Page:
Friday, February 22, 2013

Thursday/Friday, February 28/March 1, 2013

Today you will receive registration materials for Eighth Grade.
A counselor will be coming to our class to explain how you will complete  registration.

Pick up your composition book. 

Copy this heading in your composition book:  iWriteRight:  Appositive Experience, February 28/March 1
1a. Read and study this example of an appositive:

Keith, the boy in rumpled shorts and shirt, did not know he was being watched as he entered room 215 of the Mountain View Inn.  
           -- Beverly Cleary, The Mouse and the Motorcycle (1965)

1b. Combine  sentences into one sentence that uses an appositive:  (Read and study this example.)
Clementine is funny.
She is in third grade.
She lives in New York.

Those sentences could become this: 
"Clementine, a funny third grader, lives in New York." 

Your turn: Combine these sentences into one sentence, using an appositive.  (This is what you will write.)

Avon is a snail.
She is rather small.
She reads a book every day. 

How the author wrote it:  Avon, the Snail

1c.  Create an appositive booklet.    
Appositive Booklet Directions.docx

Example Sentences for the Appositive Booklet:

Subject              , appositive,         verb.

Lucille Ball, a hilarious redhead, was married to Dezi Arnez.

MaryLou,  my best friend, has long, wavy blonde hair.

Elvis Presley, a dead but still famous singing star, was known for swiveling hips. 

My '52 Ford pickup, the beat-up one in the parking lot,  belongs in a junkyard.

My backyard, the one with the huge sandbox, is popular with our neighborhood cats. 

Our school lunch,  prepared everyday by hard-working lunch ladies, tastes delicious.

We only got to here A1, A3, A4. 


2.  Argument  
Can you solve a case with Evidence, Warrant, and Claim?

Basic Argument

Today's case:  Case: Slip or Trip?

"Evidence includes concrete, observable information; person al testimony; written documents; and material objects and their condition or appearance."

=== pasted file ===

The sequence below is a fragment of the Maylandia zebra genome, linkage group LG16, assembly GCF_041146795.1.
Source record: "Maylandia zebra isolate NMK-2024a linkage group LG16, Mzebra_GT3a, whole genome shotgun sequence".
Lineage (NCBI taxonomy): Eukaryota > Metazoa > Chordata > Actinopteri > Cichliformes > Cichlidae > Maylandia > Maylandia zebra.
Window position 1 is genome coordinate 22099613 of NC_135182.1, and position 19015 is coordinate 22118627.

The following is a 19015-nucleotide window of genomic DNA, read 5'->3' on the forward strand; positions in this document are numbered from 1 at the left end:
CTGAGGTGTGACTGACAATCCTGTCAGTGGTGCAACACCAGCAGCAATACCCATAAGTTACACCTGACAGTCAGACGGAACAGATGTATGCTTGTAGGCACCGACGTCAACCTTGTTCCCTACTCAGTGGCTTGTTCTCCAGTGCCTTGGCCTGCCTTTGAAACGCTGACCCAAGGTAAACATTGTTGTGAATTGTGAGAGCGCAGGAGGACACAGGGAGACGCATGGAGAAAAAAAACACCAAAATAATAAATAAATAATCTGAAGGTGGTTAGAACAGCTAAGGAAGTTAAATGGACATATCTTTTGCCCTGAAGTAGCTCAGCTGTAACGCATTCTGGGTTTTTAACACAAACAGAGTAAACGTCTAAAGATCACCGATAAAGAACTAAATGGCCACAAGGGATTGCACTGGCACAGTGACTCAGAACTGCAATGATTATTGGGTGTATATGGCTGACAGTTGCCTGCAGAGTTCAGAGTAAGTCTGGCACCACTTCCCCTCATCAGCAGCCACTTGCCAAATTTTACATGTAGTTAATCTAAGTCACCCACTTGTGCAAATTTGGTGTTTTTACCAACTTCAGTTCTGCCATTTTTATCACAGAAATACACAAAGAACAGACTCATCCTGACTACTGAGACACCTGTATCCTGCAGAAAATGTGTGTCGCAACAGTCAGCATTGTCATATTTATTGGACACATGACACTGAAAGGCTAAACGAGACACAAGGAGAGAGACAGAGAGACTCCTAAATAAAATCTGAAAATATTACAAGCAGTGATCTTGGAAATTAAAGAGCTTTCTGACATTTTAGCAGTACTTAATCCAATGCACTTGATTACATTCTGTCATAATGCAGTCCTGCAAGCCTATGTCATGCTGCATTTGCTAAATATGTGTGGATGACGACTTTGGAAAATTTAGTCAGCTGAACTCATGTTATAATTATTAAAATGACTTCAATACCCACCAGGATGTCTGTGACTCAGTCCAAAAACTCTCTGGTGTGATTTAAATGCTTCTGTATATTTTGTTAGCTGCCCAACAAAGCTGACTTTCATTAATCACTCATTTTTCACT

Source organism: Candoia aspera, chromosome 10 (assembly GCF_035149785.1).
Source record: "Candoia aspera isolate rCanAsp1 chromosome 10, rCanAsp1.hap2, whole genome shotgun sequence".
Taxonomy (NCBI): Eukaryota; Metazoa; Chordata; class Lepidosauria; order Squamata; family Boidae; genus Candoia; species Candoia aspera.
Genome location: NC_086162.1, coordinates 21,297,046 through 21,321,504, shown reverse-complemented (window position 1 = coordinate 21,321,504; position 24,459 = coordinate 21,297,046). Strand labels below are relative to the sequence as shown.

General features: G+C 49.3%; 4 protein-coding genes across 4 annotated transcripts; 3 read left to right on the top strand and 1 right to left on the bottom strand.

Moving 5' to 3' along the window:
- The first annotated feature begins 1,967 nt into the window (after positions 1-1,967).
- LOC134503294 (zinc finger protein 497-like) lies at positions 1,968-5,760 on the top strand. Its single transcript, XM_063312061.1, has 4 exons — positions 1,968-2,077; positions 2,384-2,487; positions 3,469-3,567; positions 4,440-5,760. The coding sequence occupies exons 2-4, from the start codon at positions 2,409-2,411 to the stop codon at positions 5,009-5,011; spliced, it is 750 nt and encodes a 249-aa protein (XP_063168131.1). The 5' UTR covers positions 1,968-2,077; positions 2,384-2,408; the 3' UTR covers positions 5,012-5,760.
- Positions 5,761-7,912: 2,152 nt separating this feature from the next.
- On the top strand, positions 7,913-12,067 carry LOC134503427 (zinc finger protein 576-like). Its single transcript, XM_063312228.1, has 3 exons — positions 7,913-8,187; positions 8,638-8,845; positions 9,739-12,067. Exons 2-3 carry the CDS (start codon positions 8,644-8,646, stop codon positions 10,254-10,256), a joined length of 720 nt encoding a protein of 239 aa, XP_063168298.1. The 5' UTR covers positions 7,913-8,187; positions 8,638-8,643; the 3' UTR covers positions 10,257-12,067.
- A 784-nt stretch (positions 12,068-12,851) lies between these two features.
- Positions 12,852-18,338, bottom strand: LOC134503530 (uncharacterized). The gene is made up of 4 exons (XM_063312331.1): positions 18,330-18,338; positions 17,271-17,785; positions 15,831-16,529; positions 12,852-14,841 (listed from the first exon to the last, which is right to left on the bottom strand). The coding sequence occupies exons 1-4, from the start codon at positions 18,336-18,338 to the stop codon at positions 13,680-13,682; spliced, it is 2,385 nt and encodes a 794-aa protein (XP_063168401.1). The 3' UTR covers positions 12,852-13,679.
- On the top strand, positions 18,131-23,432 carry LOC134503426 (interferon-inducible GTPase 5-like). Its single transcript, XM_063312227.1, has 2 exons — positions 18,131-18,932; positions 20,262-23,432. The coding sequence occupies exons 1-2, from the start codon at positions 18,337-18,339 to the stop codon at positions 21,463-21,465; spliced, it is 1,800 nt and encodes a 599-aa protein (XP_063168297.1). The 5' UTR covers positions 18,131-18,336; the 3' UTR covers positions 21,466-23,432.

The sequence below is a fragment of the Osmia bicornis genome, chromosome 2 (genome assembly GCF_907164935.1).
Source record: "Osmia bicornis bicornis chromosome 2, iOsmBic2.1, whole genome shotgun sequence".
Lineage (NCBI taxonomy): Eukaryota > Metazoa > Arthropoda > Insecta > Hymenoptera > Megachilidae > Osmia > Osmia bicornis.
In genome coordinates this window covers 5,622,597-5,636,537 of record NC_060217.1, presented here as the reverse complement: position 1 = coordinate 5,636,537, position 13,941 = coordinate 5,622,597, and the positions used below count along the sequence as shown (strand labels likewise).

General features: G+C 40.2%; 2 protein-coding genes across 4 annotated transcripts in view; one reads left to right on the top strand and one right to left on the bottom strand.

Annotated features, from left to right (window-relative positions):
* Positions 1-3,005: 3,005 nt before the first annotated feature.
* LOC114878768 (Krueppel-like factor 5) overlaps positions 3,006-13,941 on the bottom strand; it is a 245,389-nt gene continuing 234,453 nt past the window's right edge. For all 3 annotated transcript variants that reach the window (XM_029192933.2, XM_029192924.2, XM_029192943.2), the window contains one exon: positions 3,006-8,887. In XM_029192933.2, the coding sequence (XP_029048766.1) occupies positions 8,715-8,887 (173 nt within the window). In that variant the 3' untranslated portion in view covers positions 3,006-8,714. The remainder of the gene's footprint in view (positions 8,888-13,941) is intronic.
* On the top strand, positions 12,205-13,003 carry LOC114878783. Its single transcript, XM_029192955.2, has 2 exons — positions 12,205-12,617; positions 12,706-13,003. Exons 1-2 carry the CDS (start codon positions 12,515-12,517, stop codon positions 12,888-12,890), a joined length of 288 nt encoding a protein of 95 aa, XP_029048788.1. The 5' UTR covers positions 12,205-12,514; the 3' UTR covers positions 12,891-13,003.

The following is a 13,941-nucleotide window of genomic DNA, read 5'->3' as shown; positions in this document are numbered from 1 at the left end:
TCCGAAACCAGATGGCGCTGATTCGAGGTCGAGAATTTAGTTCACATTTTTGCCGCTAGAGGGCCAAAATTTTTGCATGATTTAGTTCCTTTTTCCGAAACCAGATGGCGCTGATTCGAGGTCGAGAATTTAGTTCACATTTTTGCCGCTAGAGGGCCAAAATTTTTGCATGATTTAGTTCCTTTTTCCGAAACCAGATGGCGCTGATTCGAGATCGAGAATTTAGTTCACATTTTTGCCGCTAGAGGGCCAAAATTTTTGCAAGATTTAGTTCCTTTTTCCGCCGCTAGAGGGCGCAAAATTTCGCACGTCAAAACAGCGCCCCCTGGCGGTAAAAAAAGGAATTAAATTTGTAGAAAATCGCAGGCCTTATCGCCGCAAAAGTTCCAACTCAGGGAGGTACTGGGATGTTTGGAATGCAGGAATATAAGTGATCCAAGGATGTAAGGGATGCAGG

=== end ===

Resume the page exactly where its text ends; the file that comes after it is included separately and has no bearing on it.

-- George Hillocks, Jr.  in Teaching Argument Writing: Grades 6-12

3.  Book Groups
a.  Have one member of your group pick up your books and your group booklet.
b.  Finish summarizing and discussing for last time, if needed. Catch up any members who were absent last time. 
c. Read individually. -- Use sticky notes to take notes or mark places you want to discuss.  
d.  When instructed by the teacher, discuss what you've read,  and work on the booklet as a group.  (Today you will continue to summarize, and will write some questions.  
Assignment: As a group, come up with and write down at least three questions about the section you read today -- one each of three of the QAR's.)

Write these in your group booklet:

  • Right after your last summarizing, do this: 
  •     Write three questions, each labeled as to type of QAR.
  •     After that, you can continue your summarizing. 

         Fill out your reading log for this book, and record the page where you left off  on your reading log.

If you need more, ask the teacher. 
e.  Have one group member return books neatly to the shelves and turn in the booklet to the wire basket.

If you'd like to, you may bring non-messy treats for your group.